The Company Lost Billions this Year But Where is My Bonus!

Over the last two weeks the gloom and doom economic reports seemed to have no end. Citi got another boost from the government, the auto companies pleaded for help, the entire "free market" as I knew it seemed to have dissolved. I was left wondering the why and how, and then I was given a bit of clarity. A large part of the problem may be a poor incentive structure that rewards executives for very risky, short term, decisions. I want to focus on two stories about two companies, Goldman Sachs and the audacity behind the executive request to forgo bonuses, and the severance checks for the executives of the fallen Wachovia. Both circumstances, although different, point out a unique nuance to our "free market" incentive structure, one that may be responsible for short sided decisions that can contribute to a cataclysmic demise of a multi-national goliath.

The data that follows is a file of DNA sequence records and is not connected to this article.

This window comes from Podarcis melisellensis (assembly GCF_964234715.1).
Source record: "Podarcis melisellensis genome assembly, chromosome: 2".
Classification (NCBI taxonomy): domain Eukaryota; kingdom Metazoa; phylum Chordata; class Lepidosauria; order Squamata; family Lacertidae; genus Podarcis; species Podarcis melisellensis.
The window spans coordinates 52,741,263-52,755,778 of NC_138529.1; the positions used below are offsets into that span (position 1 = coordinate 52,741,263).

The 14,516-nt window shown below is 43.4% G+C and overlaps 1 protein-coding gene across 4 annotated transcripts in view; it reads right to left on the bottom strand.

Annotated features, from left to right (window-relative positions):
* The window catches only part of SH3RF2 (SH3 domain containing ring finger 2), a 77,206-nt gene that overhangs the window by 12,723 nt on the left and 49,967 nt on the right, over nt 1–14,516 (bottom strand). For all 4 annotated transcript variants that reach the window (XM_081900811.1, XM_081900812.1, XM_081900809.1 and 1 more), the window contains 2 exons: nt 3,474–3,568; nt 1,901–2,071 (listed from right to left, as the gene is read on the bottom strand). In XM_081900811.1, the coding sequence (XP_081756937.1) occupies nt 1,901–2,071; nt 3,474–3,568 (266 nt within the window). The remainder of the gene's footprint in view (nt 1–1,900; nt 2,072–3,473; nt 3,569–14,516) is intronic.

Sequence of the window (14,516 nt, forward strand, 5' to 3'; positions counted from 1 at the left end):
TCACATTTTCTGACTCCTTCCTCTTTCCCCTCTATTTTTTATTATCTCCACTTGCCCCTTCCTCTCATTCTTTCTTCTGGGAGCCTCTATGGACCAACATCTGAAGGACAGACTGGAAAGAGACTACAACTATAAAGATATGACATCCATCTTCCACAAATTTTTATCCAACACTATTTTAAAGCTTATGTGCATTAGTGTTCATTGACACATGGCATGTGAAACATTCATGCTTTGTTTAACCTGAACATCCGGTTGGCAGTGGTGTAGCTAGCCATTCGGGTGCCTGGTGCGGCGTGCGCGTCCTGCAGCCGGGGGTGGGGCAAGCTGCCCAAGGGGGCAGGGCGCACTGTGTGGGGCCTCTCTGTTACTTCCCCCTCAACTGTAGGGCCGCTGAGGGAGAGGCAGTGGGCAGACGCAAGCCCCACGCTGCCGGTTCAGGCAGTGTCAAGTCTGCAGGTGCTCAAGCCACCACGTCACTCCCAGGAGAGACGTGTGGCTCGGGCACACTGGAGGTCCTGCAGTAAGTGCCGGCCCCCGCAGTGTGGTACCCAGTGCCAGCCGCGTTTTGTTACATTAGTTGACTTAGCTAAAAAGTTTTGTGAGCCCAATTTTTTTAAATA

It seemed oddly out of place the other day when I read that many Investment Banking Executives have decided not to take bonuses this year, sending letters to the board of directors requesting their usual bonuses not be offered.  What seemed so wrong about this story is the notion of Executives making a request. Over the years Goldman Sachs has posted some of the highest profits on Wall Street, and as a reward their top executives have seen healthy bonuses for leading this highly profitable company. Last year Lloyd Blankfein, CEO of Goldman, received a salary and bonus worth $68.5 million, almost all in bonuses (his salary was approximately $600,000). This very lucrative compensation is supposedly  awarded by the board of directors, representing happy stock holders and showing their power over the company’s leadership. The fact that the executives requested bonuses be withheld tells a much different story. An effective board would insist that the CEO who lost billions of dollars in stock value and nearly bankrupt the company would not receive a bonus. This effective board would never honor a request from executives to forego a bonus because it is not their decision to make. The Goldman Executive request shows the board does not really have the power of the purse, or any real control, it is all held with the corporate executive. This is a problem because the two groups represent different time horizons. The Executive view is short term, how can they make profits as high as possible year over year to justify a huge bonus at year end. In contract the board is supposed to represent longer view, ensuring company sustainability to ensure the company they own rises in value indefinitely. When the balance shifts completely to the executive view, because there is a powerless board, it results in short sided, quick profit decisions. In this case it meant diving head first into high risk sub-prime mortgages to get a $70 million pay day. The consequences are then left to the long term stock holders when the bets go wrong and the company is brought to its knees.